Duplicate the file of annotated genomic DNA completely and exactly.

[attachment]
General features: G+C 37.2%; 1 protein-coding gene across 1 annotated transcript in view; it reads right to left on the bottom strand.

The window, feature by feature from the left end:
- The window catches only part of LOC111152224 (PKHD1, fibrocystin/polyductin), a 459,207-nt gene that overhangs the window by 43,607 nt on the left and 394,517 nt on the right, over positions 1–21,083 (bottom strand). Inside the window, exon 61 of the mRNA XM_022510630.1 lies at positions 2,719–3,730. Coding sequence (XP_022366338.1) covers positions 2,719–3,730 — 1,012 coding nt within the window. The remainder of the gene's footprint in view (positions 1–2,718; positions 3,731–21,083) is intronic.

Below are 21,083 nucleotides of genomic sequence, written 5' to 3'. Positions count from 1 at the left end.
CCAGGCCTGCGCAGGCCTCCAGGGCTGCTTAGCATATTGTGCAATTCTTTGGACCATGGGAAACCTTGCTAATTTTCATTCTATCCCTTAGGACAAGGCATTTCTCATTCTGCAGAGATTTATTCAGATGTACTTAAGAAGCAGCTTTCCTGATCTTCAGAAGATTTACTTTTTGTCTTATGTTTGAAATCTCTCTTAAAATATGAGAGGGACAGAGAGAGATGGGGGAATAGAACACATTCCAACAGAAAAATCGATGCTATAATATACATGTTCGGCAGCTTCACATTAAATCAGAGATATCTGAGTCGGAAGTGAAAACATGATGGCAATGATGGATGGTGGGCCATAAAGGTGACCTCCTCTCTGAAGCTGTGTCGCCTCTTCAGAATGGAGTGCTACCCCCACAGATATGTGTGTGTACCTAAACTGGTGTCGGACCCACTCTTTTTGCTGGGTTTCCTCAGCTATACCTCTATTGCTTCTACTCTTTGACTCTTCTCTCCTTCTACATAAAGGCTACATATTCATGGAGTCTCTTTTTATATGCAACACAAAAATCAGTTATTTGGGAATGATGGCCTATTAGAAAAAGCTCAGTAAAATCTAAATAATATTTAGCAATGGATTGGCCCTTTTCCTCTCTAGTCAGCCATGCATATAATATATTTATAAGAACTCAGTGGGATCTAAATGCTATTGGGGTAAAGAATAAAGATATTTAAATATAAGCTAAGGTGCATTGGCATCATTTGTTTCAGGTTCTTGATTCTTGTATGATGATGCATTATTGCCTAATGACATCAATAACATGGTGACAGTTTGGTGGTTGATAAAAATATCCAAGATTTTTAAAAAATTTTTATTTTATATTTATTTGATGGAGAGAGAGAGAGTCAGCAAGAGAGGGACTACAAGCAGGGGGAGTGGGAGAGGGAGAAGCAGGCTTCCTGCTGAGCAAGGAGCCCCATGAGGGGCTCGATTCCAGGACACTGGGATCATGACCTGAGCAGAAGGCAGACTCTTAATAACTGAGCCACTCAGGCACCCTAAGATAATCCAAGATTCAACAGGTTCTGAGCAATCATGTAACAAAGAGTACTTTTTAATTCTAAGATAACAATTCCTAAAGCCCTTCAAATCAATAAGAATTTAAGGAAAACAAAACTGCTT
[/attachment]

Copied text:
General features: G+C 37.2%; 1 protein-coding gene across 1 annotated transcript in view; it reads right to left on the bottom strand.

The window, feature by feature from the left end:
- The window catches only part of LOC111152224 (PKHD1, fibrocystin/polyductin), a 459,207-nt gene that overhangs the window by 43,607 nt on the left and 394,517 nt on the right, over positions 1–21,083 (bottom strand). Inside the window, exon 61 of the mRNA XM_022510630.1 lies at positions 2,719–3,730. Coding sequence (XP_022366338.1) covers positions 2,719–3,730 — 1,012 coding nt within the window. The remainder of the gene's footprint in view (positions 1–2,718; positions 3,731–21,083) is intronic.

Below are 21,083 nucleotides of genomic sequence, written 5' to 3'. Positions count from 1 at the left end.
CCAGGCCTGCGCAGGCCTCCAGGGCTGCTTAGCATATTGTGCAATTCTTTGGACCATGGGAAACCTTGCTAATTTTCATTCTATCCCTTAGGACAAGGCATTTCTCATTCTGCAGAGATTTATTCAGATGTACTTAAGAAGCAGCTTTCCTGATCTTCAGAAGATTTACTTTTTGTCTTATGTTTGAAATCTCTCTTAAAATATGAGAGGGACAGAGAGAGATGGGGGAATAGAACACATTCCAACAGAAAAATCGATGCTATAATATACATGTTCGGCAGCTTCACATTAAATCAGAGATATCTGAGTCGGAAGTGAAAACATGATGGCAATGATGGATGGTGGGCCATAAAGGTGACCTCCTCTCTGAAGCTGTGTCGCCTCTTCAGAATGGAGTGCTACCCCCACAGATATGTGTGTGTACCTAAACTGGTGTCGGACCCACTCTTTTTGCTGGGTTTCCTCAGCTATACCTCTATTGCTTCTACTCTTTGACTCTTCTCTCCTTCTACATAAAGGCTACATATTCATGGAGTCTCTTTTTATATGCAACACAAAAATCAGTTATTTGGGAATGATGGCCTATTAGAAAAAGCTCAGTAAAATCTAAATAATATTTAGCAATGGATTGGCCCTTTTCCTCTCTAGTCAGCCATGCATATAATATATTTATAAGAACTCAGTGGGATCTAAATGCTATTGGGGTAAAGAATAAAGATATTTAAATATAAGCTAAGGTGCATTGGCATCATTTGTTTCAGGTTCTTGATTCTTGTATGATGATGCATTATTGCCTAATGACATCAATAACATGGTGACAGTTTGGTGGTTGATAAAAATATCCAAGATTTTTAAAAAATTTTTATTTTATATTTATTTGATGGAGAGAGAGAGAGTCAGCAAGAGAGGGACTACAAGCAGGGGGAGTGGGAGAGGGAGAAGCAGGCTTCCTGCTGAGCAAGGAGCCCCATGAGGGGCTCGATTCCAGGACACTGGGATCATGACCTGAGCAGAAGGCAGACTCTTAATAACTGAGCCACTCAGGCACCCTAAGATAATCCAAGATTCAACAGGTTCTGAGCAATCATGTAACAAAGAGTACTTTTTAATTCTAAGATAACAATTCCTAAAGCCCTTCAAATCAATAAGAATTTAAGGAAAACAAAACTGCTT